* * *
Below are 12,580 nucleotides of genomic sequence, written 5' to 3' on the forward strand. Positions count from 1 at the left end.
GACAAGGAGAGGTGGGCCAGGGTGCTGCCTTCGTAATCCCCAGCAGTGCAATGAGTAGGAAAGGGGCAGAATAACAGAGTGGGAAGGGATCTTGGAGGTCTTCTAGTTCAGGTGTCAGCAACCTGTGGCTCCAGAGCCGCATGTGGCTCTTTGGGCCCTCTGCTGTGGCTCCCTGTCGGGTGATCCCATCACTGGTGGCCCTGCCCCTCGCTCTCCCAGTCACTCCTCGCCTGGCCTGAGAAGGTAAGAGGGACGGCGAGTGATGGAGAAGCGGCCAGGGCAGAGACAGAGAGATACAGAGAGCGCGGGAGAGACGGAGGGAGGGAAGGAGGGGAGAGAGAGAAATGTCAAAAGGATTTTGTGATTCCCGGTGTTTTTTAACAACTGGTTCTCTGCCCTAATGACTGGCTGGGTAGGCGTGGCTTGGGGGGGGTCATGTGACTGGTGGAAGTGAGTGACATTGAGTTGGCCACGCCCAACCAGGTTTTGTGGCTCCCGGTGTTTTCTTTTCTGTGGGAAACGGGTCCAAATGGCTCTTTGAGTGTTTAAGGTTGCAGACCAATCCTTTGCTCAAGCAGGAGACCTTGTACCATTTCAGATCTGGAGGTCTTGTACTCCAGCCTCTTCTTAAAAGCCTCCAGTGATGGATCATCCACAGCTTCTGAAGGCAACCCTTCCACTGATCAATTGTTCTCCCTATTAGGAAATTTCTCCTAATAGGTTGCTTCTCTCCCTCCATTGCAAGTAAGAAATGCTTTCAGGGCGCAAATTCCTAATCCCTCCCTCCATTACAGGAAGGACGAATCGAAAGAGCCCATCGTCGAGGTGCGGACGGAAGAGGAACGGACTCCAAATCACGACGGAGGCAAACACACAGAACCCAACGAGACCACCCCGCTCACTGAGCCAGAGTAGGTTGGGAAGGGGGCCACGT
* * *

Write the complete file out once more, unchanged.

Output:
Below are 12,580 nucleotides of genomic sequence, written 5' to 3' on the forward strand. Positions count from 1 at the left end.
GACAAGGAGAGGTGGGCCAGGGTGCTGCCTTCGTAATCCCCAGCAGTGCAATGAGTAGGAAAGGGGCAGAATAACAGAGTGGGAAGGGATCTTGGAGGTCTTCTAGTTCAGGTGTCAGCAACCTGTGGCTCCAGAGCCGCATGTGGCTCTTTGGGCCCTCTGCTGTGGCTCCCTGTCGGGTGATCCCATCACTGGTGGCCCTGCCCCTCGCTCTCCCAGTCACTCCTCGCCTGGCCTGAGAAGGTAAGAGGGACGGCGAGTGATGGAGAAGCGGCCAGGGCAGAGACAGAGAGATACAGAGAGCGCGGGAGAGACGGAGGGAGGGAAGGAGGGGAGAGAGAGAAATGTCAAAAGGATTTTGTGATTCCCGGTGTTTTTTAACAACTGGTTCTCTGCCCTAATGACTGGCTGGGTAGGCGTGGCTTGGGGGGGGTCATGTGACTGGTGGAAGTGAGTGACATTGAGTTGGCCACGCCCAACCAGGTTTTGTGGCTCCCGGTGTTTTCTTTTCTGTGGGAAACGGGTCCAAATGGCTCTTTGAGTGTTTAAGGTTGCAGACCAATCCTTTGCTCAAGCAGGAGACCTTGTACCATTTCAGATCTGGAGGTCTTGTACTCCAGCCTCTTCTTAAAAGCCTCCAGTGATGGATCATCCACAGCTTCTGAAGGCAACCCTTCCACTGATCAATTGTTCTCCCTATTAGGAAATTTCTCCTAATAGGTTGCTTCTCTCCCTCCATTGCAAGTAAGAAATGCTTTCAGGGCGCAAATTCCTAATCCCTCCCTCCATTACAGGAAGGACGAATCGAAAGAGCCCATCGTCGAGGTGCGGACGGAAGAGGAACGGACTCCAAATCACGACGGAGGCAAACACACAGAACCCAACGAGACCACCCCGCTCACTGAGCCAGAGTAGGTTGGGAAGGGGGCCACGT